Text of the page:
The Possible Reason Your Canned Beans Dried Out While Cooking

A vital component of so many types of food, beans are a quintessential staple in diets around the world. Whether you're cooking up a spicy chili or some creamy hummus to enjoy with pita chips, heart-healthy legumes provide valuable iron and protein. Delicious as they can be, however, dried beans can also be a pain to cook. The hard texture takes hours of simmering in order to be edible, so you can't blame anyone for opting for canned beans.

Yet, even with canned beans, preparing them can come with pitfalls. Having them end up dry after cooking is one common mistake that seemingly everyone makes with beans. Although canned beans are steeped in a helpful concoction of salt, water, and starch, cooking them improperly could sadly dry them out. To get perfect, tender beans every time, finding a balance between the amount of liquid you add to your beans is vital.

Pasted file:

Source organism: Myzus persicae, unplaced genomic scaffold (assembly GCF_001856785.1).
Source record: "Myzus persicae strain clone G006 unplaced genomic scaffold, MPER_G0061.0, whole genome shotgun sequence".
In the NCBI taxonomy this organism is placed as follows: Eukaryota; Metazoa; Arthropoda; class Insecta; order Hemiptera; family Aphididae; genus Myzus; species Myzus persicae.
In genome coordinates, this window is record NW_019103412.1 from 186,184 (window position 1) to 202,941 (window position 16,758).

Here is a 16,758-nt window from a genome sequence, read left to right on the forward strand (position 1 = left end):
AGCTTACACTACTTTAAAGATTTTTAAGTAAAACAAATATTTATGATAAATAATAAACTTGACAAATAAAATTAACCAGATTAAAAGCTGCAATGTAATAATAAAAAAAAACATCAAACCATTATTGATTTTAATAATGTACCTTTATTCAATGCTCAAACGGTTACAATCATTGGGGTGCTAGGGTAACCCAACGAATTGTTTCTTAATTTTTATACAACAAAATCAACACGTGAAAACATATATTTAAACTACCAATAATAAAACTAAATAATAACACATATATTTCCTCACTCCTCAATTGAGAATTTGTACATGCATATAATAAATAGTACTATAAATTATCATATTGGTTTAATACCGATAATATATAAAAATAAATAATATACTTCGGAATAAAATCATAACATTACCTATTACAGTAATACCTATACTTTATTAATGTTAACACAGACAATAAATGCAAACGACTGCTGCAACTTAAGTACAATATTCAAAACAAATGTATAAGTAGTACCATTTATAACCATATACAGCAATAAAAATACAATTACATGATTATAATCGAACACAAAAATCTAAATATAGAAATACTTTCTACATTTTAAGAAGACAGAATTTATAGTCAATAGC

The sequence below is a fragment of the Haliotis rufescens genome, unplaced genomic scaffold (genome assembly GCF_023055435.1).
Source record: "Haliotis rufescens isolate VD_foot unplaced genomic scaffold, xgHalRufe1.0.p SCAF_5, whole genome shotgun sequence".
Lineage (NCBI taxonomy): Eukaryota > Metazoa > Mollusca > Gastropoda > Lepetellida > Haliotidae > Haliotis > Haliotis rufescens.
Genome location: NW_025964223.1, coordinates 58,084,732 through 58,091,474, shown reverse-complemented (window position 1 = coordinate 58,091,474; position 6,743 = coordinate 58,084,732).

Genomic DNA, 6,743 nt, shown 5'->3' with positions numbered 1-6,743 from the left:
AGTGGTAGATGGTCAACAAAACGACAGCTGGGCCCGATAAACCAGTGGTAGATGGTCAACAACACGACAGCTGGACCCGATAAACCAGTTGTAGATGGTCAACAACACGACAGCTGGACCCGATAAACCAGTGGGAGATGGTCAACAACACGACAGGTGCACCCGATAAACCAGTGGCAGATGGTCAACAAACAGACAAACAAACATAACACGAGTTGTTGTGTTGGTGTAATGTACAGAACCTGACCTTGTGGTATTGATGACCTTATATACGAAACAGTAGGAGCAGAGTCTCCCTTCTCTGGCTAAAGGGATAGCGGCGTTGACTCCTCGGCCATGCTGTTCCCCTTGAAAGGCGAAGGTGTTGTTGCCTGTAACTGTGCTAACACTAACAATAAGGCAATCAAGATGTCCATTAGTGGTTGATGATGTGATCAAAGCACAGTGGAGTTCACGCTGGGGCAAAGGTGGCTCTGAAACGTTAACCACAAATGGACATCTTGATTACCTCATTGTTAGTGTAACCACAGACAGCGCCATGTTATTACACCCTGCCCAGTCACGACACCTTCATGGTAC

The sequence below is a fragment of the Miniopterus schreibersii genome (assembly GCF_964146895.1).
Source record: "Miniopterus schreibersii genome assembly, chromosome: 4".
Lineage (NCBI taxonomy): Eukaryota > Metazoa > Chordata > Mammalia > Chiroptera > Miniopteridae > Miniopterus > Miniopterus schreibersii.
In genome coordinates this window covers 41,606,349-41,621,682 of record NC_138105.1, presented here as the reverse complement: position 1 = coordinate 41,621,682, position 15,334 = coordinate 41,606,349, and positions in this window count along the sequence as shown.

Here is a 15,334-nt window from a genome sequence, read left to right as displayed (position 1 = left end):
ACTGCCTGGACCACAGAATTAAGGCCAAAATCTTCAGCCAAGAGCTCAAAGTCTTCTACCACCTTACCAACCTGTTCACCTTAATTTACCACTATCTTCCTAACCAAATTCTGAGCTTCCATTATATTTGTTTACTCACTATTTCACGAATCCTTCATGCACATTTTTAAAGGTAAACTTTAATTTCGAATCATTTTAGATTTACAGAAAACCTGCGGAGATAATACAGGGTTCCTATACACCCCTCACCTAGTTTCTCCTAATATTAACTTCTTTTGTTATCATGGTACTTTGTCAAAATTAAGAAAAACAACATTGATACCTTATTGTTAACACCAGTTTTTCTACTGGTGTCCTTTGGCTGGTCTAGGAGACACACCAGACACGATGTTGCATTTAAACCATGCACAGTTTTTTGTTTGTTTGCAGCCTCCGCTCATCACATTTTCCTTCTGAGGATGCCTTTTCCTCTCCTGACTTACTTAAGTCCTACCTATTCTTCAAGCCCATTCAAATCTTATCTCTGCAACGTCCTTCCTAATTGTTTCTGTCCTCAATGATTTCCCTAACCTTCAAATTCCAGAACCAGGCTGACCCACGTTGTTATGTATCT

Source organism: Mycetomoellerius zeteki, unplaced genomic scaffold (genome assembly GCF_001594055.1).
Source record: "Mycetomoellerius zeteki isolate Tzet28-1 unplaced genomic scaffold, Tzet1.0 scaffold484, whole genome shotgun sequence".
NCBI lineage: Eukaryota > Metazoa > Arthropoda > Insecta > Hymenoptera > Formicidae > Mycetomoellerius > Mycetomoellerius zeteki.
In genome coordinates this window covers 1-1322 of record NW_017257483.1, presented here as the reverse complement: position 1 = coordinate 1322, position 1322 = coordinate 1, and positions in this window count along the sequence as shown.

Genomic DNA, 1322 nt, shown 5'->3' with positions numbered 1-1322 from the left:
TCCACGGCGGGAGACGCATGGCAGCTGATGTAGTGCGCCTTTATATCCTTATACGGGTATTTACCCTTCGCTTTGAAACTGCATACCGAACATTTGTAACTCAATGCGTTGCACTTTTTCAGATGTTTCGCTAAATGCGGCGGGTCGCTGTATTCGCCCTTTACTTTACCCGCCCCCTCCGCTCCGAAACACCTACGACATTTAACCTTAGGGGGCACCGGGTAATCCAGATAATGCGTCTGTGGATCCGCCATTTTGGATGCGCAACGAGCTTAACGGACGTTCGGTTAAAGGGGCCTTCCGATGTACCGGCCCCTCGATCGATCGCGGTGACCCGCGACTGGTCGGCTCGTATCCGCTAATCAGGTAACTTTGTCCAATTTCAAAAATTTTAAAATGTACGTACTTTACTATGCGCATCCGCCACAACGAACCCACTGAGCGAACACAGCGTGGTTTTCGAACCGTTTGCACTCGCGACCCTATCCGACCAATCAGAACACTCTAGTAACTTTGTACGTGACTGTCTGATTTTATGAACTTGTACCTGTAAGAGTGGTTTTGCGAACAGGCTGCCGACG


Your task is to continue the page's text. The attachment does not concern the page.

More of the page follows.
Do this to avoid dried up beans

After draining and rinsing your canned beans, pour them into a pot and place on low to medium heat. Cooking them on high heat can cause the beans to overcook faster, resulting in the liquid drying up quickly. So let them simmer slowly on low heat to properly soak up the flavors and liquid.

When cooking canned beans, people often add in some olive oil and let the water the beans have soaked up do the cooking. Although this method is tried and true, it won't work on black, kidney, or cannellini beans. You can add in half a cup of water to give them some added moisture, or you can try cooking the beans in broth for deeper flavor. If your beans are starchier than most, leave them to simmer slowly for about half an hour, stirring occasionally. Although some canned beans can be prepared in a few minutes, if you encounter dryness it is often due to not cooking them for the recommended length of time.